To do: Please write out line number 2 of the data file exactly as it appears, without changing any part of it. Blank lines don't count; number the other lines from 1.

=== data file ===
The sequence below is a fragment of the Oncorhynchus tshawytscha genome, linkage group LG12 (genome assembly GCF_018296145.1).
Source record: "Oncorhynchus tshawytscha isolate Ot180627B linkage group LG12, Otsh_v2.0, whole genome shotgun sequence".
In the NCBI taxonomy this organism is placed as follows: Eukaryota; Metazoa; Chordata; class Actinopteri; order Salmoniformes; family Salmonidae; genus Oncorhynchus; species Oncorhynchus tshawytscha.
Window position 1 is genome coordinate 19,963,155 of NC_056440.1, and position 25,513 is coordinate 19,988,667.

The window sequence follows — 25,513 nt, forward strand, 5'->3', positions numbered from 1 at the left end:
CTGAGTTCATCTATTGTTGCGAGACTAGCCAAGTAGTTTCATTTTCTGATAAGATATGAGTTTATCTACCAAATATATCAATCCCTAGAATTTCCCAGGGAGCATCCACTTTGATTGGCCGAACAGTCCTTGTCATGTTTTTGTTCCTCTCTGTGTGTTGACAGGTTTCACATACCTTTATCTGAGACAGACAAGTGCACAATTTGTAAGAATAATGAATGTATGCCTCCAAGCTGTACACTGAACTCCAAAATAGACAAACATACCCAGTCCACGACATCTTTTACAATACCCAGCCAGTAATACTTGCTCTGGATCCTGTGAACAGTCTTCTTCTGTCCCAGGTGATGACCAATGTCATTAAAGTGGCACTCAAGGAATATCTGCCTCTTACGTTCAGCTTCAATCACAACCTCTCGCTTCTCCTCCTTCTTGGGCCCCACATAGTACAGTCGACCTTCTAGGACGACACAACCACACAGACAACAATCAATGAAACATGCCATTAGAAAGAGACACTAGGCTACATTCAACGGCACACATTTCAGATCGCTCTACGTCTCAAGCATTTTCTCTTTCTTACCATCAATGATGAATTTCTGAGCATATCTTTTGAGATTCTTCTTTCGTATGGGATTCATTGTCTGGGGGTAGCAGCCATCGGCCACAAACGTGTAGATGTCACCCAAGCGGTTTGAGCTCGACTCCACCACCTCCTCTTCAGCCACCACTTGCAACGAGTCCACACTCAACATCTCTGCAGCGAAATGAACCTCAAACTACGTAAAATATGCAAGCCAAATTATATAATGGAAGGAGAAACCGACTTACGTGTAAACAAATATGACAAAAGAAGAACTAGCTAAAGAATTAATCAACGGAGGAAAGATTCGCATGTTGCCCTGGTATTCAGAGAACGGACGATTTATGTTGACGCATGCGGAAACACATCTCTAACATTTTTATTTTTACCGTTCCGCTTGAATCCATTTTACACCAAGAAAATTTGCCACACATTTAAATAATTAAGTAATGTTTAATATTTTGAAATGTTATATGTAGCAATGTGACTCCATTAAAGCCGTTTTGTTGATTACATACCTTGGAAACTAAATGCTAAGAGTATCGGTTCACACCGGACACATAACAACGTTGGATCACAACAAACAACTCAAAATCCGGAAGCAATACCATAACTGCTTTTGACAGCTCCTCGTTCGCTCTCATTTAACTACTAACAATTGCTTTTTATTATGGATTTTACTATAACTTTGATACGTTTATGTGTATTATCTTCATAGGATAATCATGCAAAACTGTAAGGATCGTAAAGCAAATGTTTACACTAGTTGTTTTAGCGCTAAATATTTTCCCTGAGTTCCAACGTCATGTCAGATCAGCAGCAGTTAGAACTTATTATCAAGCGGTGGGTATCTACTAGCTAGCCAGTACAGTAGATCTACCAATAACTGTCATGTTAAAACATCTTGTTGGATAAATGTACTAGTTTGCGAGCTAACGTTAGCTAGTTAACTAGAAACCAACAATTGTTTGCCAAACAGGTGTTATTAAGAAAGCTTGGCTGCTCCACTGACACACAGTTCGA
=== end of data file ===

Source record: "Oncorhynchus tshawytscha isolate Ot180627B linkage group LG12, Otsh_v2.0, whole genome shotgun sequence".